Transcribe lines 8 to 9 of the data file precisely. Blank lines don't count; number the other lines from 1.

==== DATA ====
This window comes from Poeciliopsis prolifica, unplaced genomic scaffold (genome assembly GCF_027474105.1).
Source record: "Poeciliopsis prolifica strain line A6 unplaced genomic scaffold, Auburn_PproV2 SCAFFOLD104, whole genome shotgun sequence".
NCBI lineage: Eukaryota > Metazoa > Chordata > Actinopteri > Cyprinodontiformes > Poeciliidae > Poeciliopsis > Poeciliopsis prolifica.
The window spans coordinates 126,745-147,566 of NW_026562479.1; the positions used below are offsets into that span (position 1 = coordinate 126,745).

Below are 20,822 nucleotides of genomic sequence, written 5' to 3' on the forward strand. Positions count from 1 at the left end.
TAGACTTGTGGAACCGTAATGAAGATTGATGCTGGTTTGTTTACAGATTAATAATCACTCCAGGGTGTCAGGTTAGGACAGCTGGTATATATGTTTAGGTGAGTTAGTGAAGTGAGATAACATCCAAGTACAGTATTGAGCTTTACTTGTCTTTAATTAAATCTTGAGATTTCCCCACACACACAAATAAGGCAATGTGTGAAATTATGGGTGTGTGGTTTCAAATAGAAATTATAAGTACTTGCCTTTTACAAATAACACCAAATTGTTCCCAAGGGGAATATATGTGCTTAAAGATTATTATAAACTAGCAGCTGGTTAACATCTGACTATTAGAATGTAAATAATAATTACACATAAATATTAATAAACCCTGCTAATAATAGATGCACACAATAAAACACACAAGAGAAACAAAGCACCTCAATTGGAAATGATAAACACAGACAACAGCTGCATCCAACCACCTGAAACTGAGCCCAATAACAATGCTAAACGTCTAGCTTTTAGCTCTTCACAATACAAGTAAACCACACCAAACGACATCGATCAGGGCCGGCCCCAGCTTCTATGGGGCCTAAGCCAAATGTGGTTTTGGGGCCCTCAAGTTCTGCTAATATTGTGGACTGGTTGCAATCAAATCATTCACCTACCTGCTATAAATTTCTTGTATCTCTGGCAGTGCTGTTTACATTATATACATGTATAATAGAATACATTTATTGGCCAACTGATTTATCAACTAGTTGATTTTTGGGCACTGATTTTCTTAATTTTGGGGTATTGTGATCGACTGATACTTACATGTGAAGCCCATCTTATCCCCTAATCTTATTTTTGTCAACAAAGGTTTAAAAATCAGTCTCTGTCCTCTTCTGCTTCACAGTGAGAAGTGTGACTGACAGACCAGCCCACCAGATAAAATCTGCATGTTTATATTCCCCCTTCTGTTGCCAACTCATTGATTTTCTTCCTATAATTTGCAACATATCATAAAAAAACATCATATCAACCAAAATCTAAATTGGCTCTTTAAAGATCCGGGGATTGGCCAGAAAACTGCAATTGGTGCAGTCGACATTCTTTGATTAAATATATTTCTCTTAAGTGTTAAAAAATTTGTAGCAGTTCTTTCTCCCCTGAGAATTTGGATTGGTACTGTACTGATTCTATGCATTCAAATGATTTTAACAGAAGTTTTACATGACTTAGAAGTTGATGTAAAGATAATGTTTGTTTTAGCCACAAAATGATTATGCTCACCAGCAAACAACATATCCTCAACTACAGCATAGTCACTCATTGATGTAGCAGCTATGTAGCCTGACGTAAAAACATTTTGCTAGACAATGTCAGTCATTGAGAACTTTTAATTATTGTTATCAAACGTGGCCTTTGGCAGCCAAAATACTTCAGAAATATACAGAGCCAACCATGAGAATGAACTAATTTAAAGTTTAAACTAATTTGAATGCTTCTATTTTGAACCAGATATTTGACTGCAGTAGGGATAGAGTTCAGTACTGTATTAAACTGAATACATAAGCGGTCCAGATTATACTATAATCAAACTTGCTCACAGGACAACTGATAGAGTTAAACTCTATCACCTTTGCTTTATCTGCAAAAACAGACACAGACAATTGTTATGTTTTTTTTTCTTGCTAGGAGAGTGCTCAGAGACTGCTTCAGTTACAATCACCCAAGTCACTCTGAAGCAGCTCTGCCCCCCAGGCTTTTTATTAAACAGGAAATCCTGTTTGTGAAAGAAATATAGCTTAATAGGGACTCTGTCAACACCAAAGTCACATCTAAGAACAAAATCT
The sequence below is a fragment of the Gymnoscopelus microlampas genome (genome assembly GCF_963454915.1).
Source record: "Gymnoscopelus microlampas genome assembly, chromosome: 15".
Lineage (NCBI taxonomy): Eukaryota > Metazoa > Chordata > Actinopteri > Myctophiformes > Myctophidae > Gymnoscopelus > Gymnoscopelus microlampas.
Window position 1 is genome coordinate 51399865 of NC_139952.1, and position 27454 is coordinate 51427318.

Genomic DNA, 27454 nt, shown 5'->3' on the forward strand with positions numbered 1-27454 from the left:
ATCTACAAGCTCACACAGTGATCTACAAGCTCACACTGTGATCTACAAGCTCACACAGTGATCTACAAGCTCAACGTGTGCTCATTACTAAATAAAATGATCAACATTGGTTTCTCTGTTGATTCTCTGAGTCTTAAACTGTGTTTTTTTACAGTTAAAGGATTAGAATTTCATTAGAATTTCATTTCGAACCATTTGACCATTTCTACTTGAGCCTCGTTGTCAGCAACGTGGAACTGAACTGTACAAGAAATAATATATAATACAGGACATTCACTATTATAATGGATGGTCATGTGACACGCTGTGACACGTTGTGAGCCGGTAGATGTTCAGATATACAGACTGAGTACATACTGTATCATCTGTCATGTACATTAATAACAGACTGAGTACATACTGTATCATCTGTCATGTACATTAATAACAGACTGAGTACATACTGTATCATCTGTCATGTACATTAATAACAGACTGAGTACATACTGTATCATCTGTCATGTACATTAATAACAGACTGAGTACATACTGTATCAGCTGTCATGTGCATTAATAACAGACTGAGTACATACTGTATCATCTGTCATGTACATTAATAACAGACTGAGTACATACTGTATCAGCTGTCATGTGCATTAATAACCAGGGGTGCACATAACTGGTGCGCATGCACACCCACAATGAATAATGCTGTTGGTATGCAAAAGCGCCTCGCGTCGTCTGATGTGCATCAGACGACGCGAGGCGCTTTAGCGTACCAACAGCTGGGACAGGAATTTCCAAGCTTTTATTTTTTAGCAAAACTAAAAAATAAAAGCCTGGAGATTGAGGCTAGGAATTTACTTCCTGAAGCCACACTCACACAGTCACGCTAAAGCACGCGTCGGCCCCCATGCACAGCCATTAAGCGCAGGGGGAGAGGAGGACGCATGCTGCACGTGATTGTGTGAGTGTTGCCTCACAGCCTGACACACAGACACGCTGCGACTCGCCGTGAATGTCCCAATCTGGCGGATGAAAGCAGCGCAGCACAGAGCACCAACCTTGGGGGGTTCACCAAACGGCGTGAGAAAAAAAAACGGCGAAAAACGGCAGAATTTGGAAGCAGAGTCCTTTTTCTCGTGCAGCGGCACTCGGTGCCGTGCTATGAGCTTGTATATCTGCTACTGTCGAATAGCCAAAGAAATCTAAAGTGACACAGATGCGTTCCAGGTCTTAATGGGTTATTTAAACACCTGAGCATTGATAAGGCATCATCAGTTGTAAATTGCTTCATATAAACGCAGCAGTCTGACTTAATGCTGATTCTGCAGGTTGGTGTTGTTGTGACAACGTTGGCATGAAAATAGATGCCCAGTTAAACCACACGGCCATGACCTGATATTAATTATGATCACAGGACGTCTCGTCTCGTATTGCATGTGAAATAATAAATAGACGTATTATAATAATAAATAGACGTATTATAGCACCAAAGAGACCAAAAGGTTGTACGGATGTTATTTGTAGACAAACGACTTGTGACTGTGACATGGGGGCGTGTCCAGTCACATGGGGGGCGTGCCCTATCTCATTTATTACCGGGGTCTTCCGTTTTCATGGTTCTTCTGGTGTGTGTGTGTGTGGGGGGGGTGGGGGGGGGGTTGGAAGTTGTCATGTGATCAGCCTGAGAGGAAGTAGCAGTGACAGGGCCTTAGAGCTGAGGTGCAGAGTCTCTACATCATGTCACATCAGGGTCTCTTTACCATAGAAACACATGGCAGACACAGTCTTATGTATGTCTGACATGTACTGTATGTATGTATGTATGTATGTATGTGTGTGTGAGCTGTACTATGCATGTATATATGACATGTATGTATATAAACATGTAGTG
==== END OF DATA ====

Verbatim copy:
Source record: "Gymnoscopelus microlampas genome assembly, chromosome: 15".
Lineage (NCBI taxonomy): Eukaryota > Metazoa > Chordata > Actinopteri > Myctophiformes > Myctophidae > Gymnoscopelus > Gymnoscopelus microlampas.